Whey protein is one of the most common forms of supplement used by individuals seeking to boost their protein intake without having to consume a large amount of high calorie food. This is often appealing to people who are trying to follow a high protein diet, people who are attempting to enhance their physical performance during workouts, and people who are trying to build muscle mass. It may also be taken by people who are trying to address certain nutritional deficiencies.
It is sourced from dairy products and is obtained as a cheese making byproduct. This particular type of protein offers users a considerable quantity and range of essential amino acids that are required by the body in order to function properly.
Whey protein supplements are typically sold in powder and are consumed by mixing them into liquids to make a shake, or soft foods such as fruit purees. They’re also common additives to smoothies in order to give their protein quantity a boost.
Taking whey protein supplements is typically considered to be safe. While the average person following a healthy diet with a lot of variety will be able to effectively obtain enough protein, some people struggle to reach their daily protein needs and should talk to their doctors regarding whether or not supplementation is appropriate. The reason is that obtaining the protein through healthy foods is preferable to supplementation.
If additional protein supplementation is required, it’s a good idea to speak with your doctor about whether or not whey protein is the right option. Though most people tolerate it very well, it is not appropriate for individuals who have a daily allergy.
When taken in the amounts recommended on a quality product’s package, it looks as though whey protein is safe to use. This is true provided that the individual taking it does not have a dairy allergy. That said, it should be noted that there is some research that indicates that whey protein use could lead a user to experience certain gastrointestinal discomforts.
These discomforts include issues such as nausea, bloating, thirst, cramps, increased bowel movements, decreased appetite, headache and fatigue. Occasionally, limited studies suggest that long term use of whey protein could cause issues with bone density, the kidneys, the liver, the cardiovascular system and others. However, these are typically limited studies or may involve research that isn’t accurately replicated.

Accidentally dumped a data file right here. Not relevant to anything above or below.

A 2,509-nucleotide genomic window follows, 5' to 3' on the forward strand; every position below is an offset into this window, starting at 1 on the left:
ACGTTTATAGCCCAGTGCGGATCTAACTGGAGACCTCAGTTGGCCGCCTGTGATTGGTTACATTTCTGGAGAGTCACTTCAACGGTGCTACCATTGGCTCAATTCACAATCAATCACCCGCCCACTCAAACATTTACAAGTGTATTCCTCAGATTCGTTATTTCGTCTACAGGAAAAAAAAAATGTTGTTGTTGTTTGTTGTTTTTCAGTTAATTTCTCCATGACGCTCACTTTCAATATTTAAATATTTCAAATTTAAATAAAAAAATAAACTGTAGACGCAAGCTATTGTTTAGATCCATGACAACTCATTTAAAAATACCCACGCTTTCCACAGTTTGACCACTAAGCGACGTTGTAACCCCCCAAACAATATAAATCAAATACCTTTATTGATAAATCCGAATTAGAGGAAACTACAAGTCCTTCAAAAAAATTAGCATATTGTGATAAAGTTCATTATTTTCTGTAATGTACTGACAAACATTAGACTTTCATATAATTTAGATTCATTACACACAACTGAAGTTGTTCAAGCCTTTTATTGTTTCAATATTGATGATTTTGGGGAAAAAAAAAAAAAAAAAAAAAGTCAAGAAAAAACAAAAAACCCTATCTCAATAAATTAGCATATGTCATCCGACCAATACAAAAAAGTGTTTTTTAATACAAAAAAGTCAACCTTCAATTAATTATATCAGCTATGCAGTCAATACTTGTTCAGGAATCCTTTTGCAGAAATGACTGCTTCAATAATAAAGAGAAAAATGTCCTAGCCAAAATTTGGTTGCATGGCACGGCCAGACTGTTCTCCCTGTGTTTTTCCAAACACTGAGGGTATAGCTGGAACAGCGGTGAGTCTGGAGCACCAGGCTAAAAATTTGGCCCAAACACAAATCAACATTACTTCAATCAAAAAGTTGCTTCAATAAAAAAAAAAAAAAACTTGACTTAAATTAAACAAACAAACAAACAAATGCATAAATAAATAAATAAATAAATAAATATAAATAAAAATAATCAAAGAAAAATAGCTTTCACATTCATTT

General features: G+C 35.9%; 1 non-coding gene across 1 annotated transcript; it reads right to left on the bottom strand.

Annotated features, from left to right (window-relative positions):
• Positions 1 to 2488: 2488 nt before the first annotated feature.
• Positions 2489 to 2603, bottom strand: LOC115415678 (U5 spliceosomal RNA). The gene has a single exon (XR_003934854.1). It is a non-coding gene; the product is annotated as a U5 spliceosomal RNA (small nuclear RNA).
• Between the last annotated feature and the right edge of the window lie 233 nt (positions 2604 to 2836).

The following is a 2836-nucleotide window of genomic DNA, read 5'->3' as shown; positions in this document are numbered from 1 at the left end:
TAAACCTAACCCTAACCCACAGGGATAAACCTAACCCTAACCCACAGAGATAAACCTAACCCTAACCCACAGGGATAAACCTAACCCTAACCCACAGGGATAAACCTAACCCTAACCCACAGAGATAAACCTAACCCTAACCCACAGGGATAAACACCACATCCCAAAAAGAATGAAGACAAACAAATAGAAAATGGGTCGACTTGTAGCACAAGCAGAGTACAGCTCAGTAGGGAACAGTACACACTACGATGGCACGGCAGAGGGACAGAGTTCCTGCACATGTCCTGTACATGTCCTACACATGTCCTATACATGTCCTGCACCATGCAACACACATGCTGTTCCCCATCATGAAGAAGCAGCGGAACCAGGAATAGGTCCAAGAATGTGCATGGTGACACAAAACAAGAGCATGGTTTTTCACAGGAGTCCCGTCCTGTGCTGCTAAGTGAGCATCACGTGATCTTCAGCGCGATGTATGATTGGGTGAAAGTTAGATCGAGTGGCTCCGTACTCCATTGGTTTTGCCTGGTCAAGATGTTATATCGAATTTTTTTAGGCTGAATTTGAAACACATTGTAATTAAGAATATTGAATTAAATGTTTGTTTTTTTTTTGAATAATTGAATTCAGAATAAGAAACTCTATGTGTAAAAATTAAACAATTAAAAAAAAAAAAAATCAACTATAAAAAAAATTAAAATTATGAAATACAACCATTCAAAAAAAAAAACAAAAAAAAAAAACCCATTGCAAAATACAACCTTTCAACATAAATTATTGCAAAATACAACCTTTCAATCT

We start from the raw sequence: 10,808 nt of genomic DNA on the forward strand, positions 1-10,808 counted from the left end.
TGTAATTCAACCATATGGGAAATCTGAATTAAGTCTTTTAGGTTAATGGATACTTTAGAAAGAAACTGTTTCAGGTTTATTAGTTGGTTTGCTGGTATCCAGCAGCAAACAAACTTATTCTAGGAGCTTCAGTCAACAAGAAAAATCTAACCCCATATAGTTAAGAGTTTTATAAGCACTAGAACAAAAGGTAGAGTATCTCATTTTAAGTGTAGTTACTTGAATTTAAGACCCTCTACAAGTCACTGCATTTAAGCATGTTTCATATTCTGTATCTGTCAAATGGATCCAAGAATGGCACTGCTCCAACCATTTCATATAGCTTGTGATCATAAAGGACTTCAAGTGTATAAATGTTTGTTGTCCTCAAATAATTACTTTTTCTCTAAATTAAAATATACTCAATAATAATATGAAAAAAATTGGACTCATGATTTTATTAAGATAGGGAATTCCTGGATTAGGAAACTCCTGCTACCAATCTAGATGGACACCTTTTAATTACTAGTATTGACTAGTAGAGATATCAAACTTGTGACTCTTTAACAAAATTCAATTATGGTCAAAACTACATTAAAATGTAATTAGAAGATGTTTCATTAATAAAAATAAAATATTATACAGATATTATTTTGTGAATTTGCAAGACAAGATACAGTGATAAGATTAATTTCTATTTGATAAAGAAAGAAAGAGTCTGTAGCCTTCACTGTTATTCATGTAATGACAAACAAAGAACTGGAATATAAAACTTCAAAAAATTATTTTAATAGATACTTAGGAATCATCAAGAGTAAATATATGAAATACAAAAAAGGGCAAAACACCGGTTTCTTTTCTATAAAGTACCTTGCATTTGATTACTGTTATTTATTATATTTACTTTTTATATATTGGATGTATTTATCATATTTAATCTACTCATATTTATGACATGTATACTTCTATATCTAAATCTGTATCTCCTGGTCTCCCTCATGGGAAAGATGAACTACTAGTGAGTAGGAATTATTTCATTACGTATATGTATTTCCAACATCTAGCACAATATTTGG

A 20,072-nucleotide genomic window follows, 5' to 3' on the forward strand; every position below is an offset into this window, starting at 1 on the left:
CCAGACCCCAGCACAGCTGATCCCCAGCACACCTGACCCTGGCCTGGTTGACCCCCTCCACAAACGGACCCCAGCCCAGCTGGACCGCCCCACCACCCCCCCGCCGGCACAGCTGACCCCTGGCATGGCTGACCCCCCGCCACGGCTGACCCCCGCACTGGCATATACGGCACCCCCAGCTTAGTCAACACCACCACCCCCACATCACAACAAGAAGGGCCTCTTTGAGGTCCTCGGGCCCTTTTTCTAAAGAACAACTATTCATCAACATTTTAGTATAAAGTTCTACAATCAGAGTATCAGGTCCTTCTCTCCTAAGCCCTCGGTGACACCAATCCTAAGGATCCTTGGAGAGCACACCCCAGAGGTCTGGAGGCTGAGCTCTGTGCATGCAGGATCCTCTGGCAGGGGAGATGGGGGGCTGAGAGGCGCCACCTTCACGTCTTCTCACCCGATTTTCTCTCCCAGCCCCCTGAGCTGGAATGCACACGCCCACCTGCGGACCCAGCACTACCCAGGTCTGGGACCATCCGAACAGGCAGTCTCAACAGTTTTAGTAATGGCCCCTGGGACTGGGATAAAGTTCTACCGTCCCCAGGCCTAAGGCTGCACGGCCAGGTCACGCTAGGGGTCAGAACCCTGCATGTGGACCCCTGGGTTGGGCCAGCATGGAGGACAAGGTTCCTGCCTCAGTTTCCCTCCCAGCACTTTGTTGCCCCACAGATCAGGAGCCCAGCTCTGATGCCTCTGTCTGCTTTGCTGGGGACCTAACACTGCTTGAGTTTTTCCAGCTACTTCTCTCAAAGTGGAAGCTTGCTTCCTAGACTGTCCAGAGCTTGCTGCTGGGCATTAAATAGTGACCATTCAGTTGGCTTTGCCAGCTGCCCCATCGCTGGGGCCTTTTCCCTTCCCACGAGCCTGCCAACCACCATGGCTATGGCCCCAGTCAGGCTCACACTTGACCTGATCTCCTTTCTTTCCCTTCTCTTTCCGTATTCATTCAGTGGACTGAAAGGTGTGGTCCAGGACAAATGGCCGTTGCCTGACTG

Still, that may or may not be the only issue as the research conducted on the use of this type of ingredient is limited. There is also only a limited amount of data collected regarding the side effects of taking an extraordinarily large amount of protein through the combination of food and supplements regardless of whether they are made of whey protein or another source.
Equally, some potential interactions have been identified. If you’re taking any of the following medications, you should likely avoid taking any whey protein supplements unless you’re being directed to do so by a doctor who is aware of the fact that you are taking those drugs at the same time. These mediations include:
• Albendazole (Albenza) – This is a parasite killing drug. That said, if you take whey protein at the same time, the supplement could reduce or delay the effect of the medication.
• Alendronate (Fosamax) – If you take whey protein supplements at the same time as this osteoporosis drug, you could boost the drug’s absorption altering its effects and placing you at risk of unwanted side effects or other reactions.
• Some forms of antibiotics – Even if you’re just taking antibiotics to fight some form of infection, those within the tetracycline or quinolone categories may not be decreased as well if you’re taking whey protein, too.
Tell your doctor or pharmacist that you’re taking whey protein if you are prescribed any of these medications. You may need to stop the use of your supplement during the time that you’re using the medications. If you’re already using these drugs, you will likely be advised against taking the protein powder until your prescription is complete.
Even if your doctor does recommend this type of supplement, it is a very good idea to remember that not all products are created equal. While some are of very high quality, others are laden with chemicals, artificial flavors, artificial sweeteners, sugars, artificial colors, preservatives, anti-caking agents and others. In most cases, the shorter the ingredients list, the better.
That said, even once you find a good quality product, it can also be difficult to find one that has a flavor you enjoy and a texture you find pleasant. Some thicken more than others. Some have a sandy or gritty texture.
As with all kinds of nutrition, it is generally recommended that you obtain it through a healthful diet. That said, as is the case with multivitamins and other nutritional supplements, whey protein can be helpful on occasion, though is not necessarily recommended as a daily long term food substitute.